Today, June 20, marks summer solstice in Ireland, the longest day of the year, a day a huge significance to ancient pagan society and one still recognized by the Irish at sites, such as the Hill of Tara every year. This year will also see the first full moon, in nearly 50 years, coincide with the solstice.
This evening (June 20) those gazing skyward will catch a glimpse of the first full moon to appear on the same day as summer solstice since 1967. Not only will it be a full moon but also a Strawberry Moon.
Despite its name the Strawberry Moon is not necessarily pink or red in color but is the full moon which arrives each June, and coincides with the start of the strawberry season. This name was given to the moon by Native American tribes and became known in Europe as the Full Rose Moon and the Honey Moon.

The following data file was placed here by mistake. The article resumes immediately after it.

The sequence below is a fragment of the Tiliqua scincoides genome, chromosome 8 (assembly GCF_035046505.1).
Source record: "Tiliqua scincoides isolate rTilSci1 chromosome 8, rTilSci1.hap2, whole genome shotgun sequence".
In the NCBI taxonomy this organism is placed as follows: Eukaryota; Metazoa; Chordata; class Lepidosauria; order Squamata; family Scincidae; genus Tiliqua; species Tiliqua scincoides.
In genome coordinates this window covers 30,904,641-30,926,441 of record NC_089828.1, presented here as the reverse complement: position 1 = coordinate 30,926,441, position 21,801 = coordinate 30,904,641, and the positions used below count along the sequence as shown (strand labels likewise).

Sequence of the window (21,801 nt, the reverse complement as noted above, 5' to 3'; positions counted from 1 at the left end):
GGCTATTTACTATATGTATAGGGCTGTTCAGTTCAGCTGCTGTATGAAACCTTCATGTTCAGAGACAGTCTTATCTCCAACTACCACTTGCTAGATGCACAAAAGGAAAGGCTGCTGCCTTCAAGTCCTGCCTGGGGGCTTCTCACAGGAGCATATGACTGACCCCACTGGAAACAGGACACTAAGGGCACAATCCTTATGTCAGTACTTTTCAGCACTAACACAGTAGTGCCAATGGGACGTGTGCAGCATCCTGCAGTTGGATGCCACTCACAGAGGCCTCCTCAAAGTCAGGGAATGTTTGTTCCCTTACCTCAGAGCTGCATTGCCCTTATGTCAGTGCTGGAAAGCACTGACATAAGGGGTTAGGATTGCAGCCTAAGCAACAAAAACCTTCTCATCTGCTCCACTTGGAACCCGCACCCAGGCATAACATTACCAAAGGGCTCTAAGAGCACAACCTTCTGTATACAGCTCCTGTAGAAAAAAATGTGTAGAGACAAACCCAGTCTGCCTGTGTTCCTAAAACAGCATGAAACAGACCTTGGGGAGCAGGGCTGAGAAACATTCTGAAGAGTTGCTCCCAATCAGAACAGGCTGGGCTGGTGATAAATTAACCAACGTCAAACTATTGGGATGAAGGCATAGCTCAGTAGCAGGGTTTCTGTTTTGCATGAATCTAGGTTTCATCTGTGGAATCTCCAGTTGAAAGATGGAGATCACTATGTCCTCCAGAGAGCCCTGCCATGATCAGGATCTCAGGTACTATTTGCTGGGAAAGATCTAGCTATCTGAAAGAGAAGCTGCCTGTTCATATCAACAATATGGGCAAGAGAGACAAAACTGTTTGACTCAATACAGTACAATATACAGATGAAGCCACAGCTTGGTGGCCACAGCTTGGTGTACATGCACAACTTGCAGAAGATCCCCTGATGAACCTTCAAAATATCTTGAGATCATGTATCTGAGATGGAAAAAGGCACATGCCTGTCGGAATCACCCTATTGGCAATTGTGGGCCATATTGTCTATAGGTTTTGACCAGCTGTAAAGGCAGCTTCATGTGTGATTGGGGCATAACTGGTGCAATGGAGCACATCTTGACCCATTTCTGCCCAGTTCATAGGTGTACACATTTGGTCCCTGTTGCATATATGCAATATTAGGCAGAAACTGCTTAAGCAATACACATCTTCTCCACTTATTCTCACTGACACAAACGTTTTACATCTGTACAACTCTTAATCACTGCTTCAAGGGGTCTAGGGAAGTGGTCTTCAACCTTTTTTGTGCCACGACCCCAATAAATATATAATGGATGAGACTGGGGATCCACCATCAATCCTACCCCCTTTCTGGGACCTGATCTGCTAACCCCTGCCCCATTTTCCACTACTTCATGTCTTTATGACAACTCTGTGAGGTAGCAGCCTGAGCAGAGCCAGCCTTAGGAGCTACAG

The name “solstice” is derived from the Latin words sol (sun) and sistere (to stand still).
In Ireland the Hill of Tara is the location most associated with the solstice, where hundreds still gather each year, over the five days of the solstice, to mark the event. This area, the ancient seat of the High Kings of Ireland, is an archaeological complex that runs from Navan and Dunshaughlin, in County Meath.
Elsewhere in Ireland, especial in rural communities, locals traditional gather around a bonfire and celebrate the longest day of the year with song and dance.
Below is an infographic, on the summer solstice and its Celtic traditions created by CelticCrossOnline.com: